Belfast Telegraph

Tuesday 29 July 2014

World stocks hit by US, Japan news

Japan's Nikkei 225 index fell marginally to 8,423 (AP)

World stock markets have fallen, with trading thinned by year-end holidays and mixed economic news out of the US and Japan.

Benchmark oil hovered above 101 dollars per barrel while the dollar fell against the euro and the yen.

European stocks dropped in early trading. Britain's FTSE 100 fell 0.2% to 5,501.25, Germany's Dax was 0.9% lower at 5,839.98 and France's CAC-40 lost 0.4% to 3,092.01.

Wall Street also appeared set for a lower opening. Dow Jones industrial futures rose 0.2% to 12,199 while S&P 500 futures dipped 0.3% to 1,256.60.

Earlier in Asia, trading was subdued, as it typically is between the Christmas holiday and New Year.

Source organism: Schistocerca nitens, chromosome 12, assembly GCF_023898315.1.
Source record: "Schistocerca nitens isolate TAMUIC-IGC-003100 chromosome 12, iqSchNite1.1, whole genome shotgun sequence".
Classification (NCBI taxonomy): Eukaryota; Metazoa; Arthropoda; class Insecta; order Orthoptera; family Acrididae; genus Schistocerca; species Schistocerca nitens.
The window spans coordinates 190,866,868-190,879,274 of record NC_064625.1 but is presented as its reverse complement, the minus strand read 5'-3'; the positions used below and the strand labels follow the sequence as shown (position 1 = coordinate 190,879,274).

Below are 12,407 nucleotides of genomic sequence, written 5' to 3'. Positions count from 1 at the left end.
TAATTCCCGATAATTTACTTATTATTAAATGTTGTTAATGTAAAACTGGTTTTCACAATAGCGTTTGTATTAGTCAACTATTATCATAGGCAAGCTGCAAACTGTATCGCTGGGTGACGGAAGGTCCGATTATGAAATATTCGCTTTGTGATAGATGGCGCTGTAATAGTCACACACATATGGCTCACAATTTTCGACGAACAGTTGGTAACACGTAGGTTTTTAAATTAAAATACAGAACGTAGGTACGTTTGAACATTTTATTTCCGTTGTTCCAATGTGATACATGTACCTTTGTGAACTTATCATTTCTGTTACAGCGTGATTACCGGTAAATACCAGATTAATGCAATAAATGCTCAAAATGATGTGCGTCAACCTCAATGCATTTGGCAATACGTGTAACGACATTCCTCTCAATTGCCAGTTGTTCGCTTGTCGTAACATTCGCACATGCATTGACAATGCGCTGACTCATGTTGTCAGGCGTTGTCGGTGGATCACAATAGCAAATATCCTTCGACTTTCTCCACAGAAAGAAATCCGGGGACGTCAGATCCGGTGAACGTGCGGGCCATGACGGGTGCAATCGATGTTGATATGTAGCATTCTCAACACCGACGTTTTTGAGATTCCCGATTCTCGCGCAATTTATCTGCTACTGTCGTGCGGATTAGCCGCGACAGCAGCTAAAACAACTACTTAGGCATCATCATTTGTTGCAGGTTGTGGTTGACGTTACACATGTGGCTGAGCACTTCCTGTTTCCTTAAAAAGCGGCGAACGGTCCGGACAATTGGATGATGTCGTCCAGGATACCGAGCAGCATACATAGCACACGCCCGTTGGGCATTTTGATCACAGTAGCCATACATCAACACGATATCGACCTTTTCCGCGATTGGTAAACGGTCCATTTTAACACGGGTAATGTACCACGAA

Japan's Nikkei 225 index fell 0.2% to close at 8,423.62, Hong Kong's Hang Seng Index fell 0.6% to 18,518.67 and South Korea's Kospi lost 0.9% to 1,825.12. Australia's S&P ASX 200 lost 1.3% to 4,088.80. Benchmarks in Singapore, Taiwan and Indonesia were also lower.

Japan's industrial output dropped a seasonally adjusted 2.6% last month - the first decline in two months. But the negative news was mitigated by expectations of rebounding manufacturing and production this month and next, which helped to mute stock market losses.

The Shanghai Composite Index reversed course after early losses, rising 0.2% to 2,170.01. But the smaller Shenzhen Composite Index sank 0.5% at 849.76.

Some investors were "dumping shares" because Beijing has failed to take steps they expected to stimulate slowing economic growth, said Peter Lai, investment manager for DBS Vickers in Hong Kong.

On Wall Street on Tuesday, the Dow Jones lost less than 0.1% to close at 12,291.35. The S&P 500 was up marginally to 1,265.43 and the Nasdaq composite rose 0.3% to 2,625.20. US consumer confidence surged to an eight-month high, but home prices fell in 19 of the 20 cities tracked by the Standard & Poor's/Case-Shiller index. That report dampened investors' enthusiasm about a jump in consumer confidence to the highest level since April.

Latest News

Latest Sport

Latest Showbiz